It is more important than ever for banks to get customers more engaged to retain them. Having a healthy bank account does not equate to loyalty or retention. Even dissatisfied customers may stay, simply because it’s too cumbersome to change banks. Instead, customers start using services from other fintechs more frequently – such as PayPal and Venmo or other fintechs instead of their traditional banking provider. These fintechs are providing services that are impacting customer loyalty and eroding the banks’ customer base. This is why engagement and connection with bank customers is so very important to retention and loyalty. What valuable solutions can banks provide that will intrigue customers to engage more, and how quickly can they get a new initiative up and running?

It’s all about offering the right products to the right customer at the right time.

Numerous studies over the years have shown that having multiple relationships with bank customers has a significant impact on retention – and retention has a direct bottom-line impact. Recently, Bain & Company research showed that a 5 percent increase in customer retention produces more than a 25 percent increase in profit.[1]  Today, though, what products you are offering can be critical to retention. 

According to a Forrester Consulting study, 65 percent of banking customers hold financial products with several different institutions because they are driven by products that best meet their needs, rather than by loyalty. And 72 percent of those surveyed in the same study said they would prefer to work with a bank or credit union that understands and speaks to what’s happening in their lives at that moment.[2]

Here are some interesting financial institution statistics according to BAI:[3]

  • It is 68 percent more expensive to acquire a new customer than to sell more products/services to a new customer
  • Less than half of revenue (5 to 30 percent) is generated through initial sales. The rest comes from those with whom a relationship has already been established.
  • Probability of closing a sale to an existing account holder is much higher than landing a new account.
  • Sales to current account holders take less time to generate ROI: one quarter versus one year or more.

Why insurance?

Helping customers attain financial wellness continues to become more important to bank customers.  In fact, J.D. Power in collaboration with Financial Health Network has recently launched their Health Support Certification Program that focuses on measuring and understanding customer experience through the lens of financial health.

According to the Financial Health Network, the insurance industry is going through an exciting time of innovation, growth, and transformation. Incumbent and startup providers both have the opportunity to look holistically at a person’s financial life to understand how insurance products can best support them. By doing this, they will attract more loyal customers.[4]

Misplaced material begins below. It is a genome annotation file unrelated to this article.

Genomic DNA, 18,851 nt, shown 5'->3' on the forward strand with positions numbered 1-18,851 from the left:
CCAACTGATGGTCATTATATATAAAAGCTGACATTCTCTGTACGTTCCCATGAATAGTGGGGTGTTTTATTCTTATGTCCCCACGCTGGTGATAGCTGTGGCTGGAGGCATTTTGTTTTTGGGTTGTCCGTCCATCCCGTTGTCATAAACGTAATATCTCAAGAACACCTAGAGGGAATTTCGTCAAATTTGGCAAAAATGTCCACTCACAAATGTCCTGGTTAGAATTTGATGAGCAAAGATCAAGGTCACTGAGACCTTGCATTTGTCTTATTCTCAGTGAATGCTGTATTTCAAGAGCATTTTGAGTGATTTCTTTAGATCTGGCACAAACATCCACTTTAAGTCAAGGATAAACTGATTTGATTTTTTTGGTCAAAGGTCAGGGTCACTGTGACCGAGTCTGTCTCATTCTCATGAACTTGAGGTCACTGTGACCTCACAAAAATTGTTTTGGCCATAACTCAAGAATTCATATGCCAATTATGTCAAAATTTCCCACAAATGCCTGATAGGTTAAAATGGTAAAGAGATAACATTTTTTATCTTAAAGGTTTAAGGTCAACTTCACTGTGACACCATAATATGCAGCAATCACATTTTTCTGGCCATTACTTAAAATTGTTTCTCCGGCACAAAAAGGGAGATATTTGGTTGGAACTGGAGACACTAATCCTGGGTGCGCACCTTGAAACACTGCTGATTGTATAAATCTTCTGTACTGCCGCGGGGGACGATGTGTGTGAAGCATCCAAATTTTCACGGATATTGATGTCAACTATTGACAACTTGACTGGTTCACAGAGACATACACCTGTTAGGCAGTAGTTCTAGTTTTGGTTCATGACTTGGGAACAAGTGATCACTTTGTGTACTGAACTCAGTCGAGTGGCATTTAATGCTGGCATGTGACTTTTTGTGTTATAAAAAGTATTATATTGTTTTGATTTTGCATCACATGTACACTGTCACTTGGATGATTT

A recent study conducted by Cover Genius revealed that 45 percent of bank customers are highly interested in at least one insurance offer relevant to their purchases and events. Digital bank customers top the charts with 70 percent considered “highly interested” compared to only 44 percent for conventional bank customers.[5]

Now is the time for banks to leverage insurance programs to enhance customer loyalty, increase retention, and generate non-interest income.

Additionally, some customers view insurance as part of their overall financial wellness plan. If your bank is not offering insurance to your customers, they will go elsewhere for it. This presents an untapped opportunity to provide valuable insurance offerings to your customers to help with their financial security.

Another recent study, conducted by Franklin Madison, showed that customers are truly interested in purchasing insurance from their financial institution. Franklin Madison looked at some key demographics to find out which customers are most likely to purchase insurance from their financial institution. According to the study, the following groups are most interested in purchasing insurance from their financial institution:

  • 31% of married respondents
  • 33% of single respondents
  • 25% of financially secure respondents
  • 48% of underbanked respondents
  • 47% of city dweller respondents
  • 32% of rural respondents

Click here to get the full report from Franklin Madison.